- Rosenfeld E, Beauvoit B, Blondin B, Salmon JM: Oxygen consumption by anaerobic Saccharomyces cerevisiae under enological conditions: effect on fermentation kinetics. Appl Environ Microbiol. 2003, 69: 113-121. 10.1128/AEM.69.1.113-121.2003.PubMed CentralView ArticlePubMedGoogle Scholar
- Mai B, Breeden L: CLN1 and its repression by Xbp1 are important for efficient sporulation in budding yeast. Mol Cell Biol. 2000, 20: 478-487. 10.1128/MCB.20.2.478-487.2000.PubMed CentralView ArticlePubMedGoogle Scholar
- Mai B, Breeden L: Xbp1, a stress-induced transcriptional repressor of the Saccharomyces cerevisiae Swi4/Mbp1 family. Mol Cell Biol. 1997, 17: 6491-6501.PubMed CentralView ArticlePubMedGoogle Scholar
- Gagiano M, Bauer FF, Pretorius IS: The sensing of nutritional status and the relationship to filamentous growth in Saccharomyces cerevisiae. FEMS Yeast Res. 2002, 2: 433-470.PubMedGoogle Scholar
- Chen RE, Thorner J: Function and regulation in MAPK signaling pathways: lessons learned from the yeast Saccharomyces cerevisiae. Biochim Biophys Acta. 2007, 1773: 1311-1340. 10.1016/j.bbamcr.2007.05.003.PubMed CentralView ArticlePubMedGoogle Scholar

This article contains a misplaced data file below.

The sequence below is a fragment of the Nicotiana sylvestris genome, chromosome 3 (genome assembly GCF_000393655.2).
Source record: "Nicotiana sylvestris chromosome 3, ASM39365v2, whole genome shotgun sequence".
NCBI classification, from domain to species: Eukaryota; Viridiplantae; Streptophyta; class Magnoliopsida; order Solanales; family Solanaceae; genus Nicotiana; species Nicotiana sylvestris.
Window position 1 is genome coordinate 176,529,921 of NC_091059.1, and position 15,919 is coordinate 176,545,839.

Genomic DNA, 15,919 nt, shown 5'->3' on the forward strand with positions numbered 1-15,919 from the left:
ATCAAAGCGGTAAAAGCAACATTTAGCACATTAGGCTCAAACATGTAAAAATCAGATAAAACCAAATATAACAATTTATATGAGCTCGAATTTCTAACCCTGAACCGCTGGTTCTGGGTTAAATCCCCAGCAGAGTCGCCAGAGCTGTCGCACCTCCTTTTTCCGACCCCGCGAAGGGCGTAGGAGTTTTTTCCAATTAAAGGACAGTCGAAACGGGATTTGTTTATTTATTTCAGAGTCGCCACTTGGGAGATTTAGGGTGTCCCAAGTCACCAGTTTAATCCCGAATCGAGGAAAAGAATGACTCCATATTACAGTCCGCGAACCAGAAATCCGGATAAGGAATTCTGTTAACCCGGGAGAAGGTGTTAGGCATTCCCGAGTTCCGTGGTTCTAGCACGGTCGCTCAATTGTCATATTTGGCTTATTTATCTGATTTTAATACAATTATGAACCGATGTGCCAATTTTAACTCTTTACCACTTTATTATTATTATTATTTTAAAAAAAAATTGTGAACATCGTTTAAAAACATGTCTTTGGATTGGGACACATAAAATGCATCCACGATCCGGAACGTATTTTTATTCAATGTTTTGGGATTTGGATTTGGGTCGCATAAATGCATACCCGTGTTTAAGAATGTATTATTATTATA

- Gombert AK, Moreira dos Santos M, Christensen B, Nielsen J: Network identification and flux quantification in the central metabolism of Saccharomyces cerevisiae under different conditions of glucose repression. J Bacteriol. 2001, 183: 1441-1451. 10.1128/JB.183.4.1441-1451.2001.PubMed CentralView ArticlePubMedGoogle Scholar
- Fiaux J, Cakar ZP, Sonderegger M, Wuthrich K, Szyperski T, Sauer U: Metabolic-flux profiling of the yeasts Saccharomyces cerevisiae and Pichia stipitis. Eukaryot Cell. 2003, 2: 170-180. 10.1128/EC.2.1.170-180.2003.PubMed CentralView ArticlePubMedGoogle Scholar
- Franzen CJ: Metabolic flux analysis of RQ-controlled microaerobic ethanol production by Saccharomyces cerevisiae. Yeast. 2003, 20: 117-132. 10.1002/yea.956.View ArticlePubMedGoogle Scholar